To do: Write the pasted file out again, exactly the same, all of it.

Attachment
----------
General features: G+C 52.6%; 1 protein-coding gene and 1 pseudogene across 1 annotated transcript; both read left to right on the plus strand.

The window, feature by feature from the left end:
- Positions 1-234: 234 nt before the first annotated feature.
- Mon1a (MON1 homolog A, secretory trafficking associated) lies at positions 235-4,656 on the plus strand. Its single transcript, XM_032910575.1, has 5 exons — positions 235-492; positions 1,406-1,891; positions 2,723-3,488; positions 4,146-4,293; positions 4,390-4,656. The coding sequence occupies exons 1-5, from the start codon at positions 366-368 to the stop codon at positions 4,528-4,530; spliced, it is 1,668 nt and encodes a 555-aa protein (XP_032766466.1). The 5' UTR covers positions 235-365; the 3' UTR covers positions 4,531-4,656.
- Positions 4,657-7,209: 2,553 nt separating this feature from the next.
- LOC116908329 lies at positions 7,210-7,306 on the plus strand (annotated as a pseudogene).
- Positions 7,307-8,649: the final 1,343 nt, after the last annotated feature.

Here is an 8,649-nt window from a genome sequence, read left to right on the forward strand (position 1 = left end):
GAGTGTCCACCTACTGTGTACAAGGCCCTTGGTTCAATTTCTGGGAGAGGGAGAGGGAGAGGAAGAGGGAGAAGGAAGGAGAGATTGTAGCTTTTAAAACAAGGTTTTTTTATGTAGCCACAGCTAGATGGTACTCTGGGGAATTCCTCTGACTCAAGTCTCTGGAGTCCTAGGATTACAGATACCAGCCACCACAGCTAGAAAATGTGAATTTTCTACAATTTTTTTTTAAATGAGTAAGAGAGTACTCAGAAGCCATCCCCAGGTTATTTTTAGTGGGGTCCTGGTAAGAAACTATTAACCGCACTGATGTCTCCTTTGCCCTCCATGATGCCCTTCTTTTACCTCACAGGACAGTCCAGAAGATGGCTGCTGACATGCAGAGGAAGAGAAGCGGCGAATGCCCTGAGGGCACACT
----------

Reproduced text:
General features: G+C 52.6%; 1 protein-coding gene and 1 pseudogene across 1 annotated transcript; both read left to right on the plus strand.

The window, feature by feature from the left end:
- Positions 1-234: 234 nt before the first annotated feature.
- Mon1a (MON1 homolog A, secretory trafficking associated) lies at positions 235-4,656 on the plus strand. Its single transcript, XM_032910575.1, has 5 exons — positions 235-492; positions 1,406-1,891; positions 2,723-3,488; positions 4,146-4,293; positions 4,390-4,656. The coding sequence occupies exons 1-5, from the start codon at positions 366-368 to the stop codon at positions 4,528-4,530; spliced, it is 1,668 nt and encodes a 555-aa protein (XP_032766466.1). The 5' UTR covers positions 235-365; the 3' UTR covers positions 4,531-4,656.
- Positions 4,657-7,209: 2,553 nt separating this feature from the next.
- LOC116908329 lies at positions 7,210-7,306 on the plus strand (annotated as a pseudogene).
- Positions 7,307-8,649: the final 1,343 nt, after the last annotated feature.

Here is an 8,649-nt window from a genome sequence, read left to right on the forward strand (position 1 = left end):
GAGTGTCCACCTACTGTGTACAAGGCCCTTGGTTCAATTTCTGGGAGAGGGAGAGGGAGAGGAAGAGGGAGAAGGAAGGAGAGATTGTAGCTTTTAAAACAAGGTTTTTTTATGTAGCCACAGCTAGATGGTACTCTGGGGAATTCCTCTGACTCAAGTCTCTGGAGTCCTAGGATTACAGATACCAGCCACCACAGCTAGAAAATGTGAATTTTCTACAATTTTTTTTTAAATGAGTAAGAGAGTACTCAGAAGCCATCCCCAGGTTATTTTTAGTGGGGTCCTGGTAAGAAACTATTAACCGCACTGATGTCTCCTTTGCCCTCCATGATGCCCTTCTTTTACCTCACAGGACAGTCCAGAAGATGGCTGCTGACATGCAGAGGAAGAGAAGCGGCGAATGCCCTGAGGGCACACT